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The wind from a galaxy's supermassive black hole helps make stars… in other galaxies

27 Nov 2019, 14:00 UTC
The wind from a galaxy's supermassive black hole helps make stars… in other galaxies
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Supermassive black holes are true monsters of the Universe. From millions to even billions of times the mass of the Sun, there's one in the very center of every big galaxy in the cosmos, and in fact each galaxy itself formed and grew along with its black hole; they affect each other profoundly. As matter falls onto the black hole it falls into an accretion disk, heats up, and emits huge amounts of energy and can also blow a fierce wind of material back into the galaxy (we call such galaxies with actively feeding supermassive black holes active galaxies). This wind can push away gas and dust that would otherwise fall onto the black hole, regulating its growth.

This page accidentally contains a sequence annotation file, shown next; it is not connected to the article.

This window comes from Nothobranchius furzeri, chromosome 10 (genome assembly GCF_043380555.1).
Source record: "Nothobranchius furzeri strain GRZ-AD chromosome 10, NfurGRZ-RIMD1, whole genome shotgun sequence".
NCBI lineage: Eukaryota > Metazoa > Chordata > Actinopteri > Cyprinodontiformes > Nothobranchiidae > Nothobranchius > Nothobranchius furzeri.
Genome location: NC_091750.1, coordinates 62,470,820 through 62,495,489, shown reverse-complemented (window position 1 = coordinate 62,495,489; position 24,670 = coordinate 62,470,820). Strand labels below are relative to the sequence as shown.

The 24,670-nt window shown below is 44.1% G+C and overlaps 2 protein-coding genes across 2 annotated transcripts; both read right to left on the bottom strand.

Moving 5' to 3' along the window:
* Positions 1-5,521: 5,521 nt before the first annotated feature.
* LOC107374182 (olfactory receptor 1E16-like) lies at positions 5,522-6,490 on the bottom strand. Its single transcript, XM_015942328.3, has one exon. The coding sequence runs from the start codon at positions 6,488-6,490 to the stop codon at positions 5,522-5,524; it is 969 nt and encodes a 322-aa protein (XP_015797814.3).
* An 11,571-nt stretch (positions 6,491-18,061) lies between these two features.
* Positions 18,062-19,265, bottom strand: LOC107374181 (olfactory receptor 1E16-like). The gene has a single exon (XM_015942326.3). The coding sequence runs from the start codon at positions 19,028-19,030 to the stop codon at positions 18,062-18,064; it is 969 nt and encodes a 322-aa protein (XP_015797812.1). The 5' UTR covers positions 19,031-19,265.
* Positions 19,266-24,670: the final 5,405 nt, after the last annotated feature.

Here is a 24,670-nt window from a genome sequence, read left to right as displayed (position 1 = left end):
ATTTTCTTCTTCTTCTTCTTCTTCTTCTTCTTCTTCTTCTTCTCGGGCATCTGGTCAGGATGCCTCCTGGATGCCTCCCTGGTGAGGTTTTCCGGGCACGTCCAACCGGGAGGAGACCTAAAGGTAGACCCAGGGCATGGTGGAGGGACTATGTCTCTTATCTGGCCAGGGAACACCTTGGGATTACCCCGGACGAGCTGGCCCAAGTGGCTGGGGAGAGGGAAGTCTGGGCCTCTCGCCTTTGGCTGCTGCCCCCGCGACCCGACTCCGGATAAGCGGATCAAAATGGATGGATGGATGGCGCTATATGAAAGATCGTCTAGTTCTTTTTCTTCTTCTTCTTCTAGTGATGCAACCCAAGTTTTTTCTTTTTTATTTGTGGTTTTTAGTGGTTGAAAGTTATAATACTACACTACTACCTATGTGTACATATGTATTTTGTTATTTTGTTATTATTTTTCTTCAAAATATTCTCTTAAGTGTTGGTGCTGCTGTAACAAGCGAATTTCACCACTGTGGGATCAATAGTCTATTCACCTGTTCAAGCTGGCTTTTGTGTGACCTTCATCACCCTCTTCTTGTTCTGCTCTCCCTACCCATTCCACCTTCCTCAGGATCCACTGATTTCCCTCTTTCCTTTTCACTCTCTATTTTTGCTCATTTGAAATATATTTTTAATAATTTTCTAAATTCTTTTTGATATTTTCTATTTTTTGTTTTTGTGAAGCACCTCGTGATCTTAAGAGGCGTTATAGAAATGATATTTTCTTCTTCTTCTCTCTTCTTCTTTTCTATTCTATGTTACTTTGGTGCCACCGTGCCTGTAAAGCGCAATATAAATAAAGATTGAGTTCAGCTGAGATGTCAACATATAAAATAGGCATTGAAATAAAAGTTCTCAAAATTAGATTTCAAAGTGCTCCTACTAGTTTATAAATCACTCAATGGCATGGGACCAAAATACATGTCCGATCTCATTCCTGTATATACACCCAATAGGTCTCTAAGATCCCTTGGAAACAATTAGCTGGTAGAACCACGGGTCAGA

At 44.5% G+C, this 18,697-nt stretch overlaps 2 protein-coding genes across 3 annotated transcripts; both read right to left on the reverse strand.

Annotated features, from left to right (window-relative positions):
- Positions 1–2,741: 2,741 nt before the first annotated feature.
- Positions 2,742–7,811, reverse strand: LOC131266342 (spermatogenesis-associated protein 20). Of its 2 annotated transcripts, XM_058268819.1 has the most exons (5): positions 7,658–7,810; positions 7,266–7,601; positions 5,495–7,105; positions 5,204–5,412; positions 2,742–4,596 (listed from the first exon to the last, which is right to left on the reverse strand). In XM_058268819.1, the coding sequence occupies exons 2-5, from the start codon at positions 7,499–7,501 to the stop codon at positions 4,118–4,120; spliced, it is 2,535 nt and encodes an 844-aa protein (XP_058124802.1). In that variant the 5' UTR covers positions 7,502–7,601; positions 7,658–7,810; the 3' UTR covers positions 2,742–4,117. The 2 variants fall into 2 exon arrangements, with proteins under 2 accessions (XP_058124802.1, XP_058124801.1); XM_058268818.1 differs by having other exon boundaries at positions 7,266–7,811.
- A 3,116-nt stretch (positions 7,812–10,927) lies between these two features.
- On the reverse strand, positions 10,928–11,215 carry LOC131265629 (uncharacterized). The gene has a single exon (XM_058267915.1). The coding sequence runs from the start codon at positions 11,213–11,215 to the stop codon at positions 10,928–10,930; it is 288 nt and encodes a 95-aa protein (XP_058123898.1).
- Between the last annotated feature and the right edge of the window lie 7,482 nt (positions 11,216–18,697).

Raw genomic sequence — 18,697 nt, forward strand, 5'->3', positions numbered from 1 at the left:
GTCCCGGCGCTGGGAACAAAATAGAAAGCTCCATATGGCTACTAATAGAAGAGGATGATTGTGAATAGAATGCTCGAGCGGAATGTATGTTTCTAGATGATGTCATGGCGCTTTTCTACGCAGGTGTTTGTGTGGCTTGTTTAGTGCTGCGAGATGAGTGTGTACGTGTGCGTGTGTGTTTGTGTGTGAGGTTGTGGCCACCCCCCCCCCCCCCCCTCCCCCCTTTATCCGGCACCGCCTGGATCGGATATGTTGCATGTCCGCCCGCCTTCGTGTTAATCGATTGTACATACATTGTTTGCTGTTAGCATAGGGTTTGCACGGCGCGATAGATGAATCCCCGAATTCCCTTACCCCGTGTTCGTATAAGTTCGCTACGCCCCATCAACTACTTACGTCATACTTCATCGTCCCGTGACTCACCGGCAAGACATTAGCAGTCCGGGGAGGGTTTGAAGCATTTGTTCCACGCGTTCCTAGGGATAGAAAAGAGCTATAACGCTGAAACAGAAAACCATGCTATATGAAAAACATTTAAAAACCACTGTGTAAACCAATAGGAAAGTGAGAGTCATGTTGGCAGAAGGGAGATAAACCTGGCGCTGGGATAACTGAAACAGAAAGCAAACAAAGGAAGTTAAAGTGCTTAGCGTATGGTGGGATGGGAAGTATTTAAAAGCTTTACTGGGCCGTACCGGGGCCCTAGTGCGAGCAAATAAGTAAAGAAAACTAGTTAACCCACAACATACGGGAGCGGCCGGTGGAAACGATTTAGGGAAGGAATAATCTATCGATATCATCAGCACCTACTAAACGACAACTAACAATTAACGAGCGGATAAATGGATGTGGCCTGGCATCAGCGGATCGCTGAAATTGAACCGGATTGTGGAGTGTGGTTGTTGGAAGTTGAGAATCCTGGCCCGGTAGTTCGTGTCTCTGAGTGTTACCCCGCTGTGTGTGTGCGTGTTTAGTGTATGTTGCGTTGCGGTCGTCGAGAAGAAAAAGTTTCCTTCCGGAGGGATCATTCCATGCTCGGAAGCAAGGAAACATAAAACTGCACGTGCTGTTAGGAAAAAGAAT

Under some conditions this wind can also compress the gas in the galaxy, which can increase the number of stars forming in the galaxy. But too much wind and the gas is blown right out of the galaxy. Even at some levels in between, it can heat the gas up enough that star formation is much harder. It's like a pressure valve in the galaxy.

This is how it usually works, at least. Astronomers have found a compact group of galaxies clustered ...

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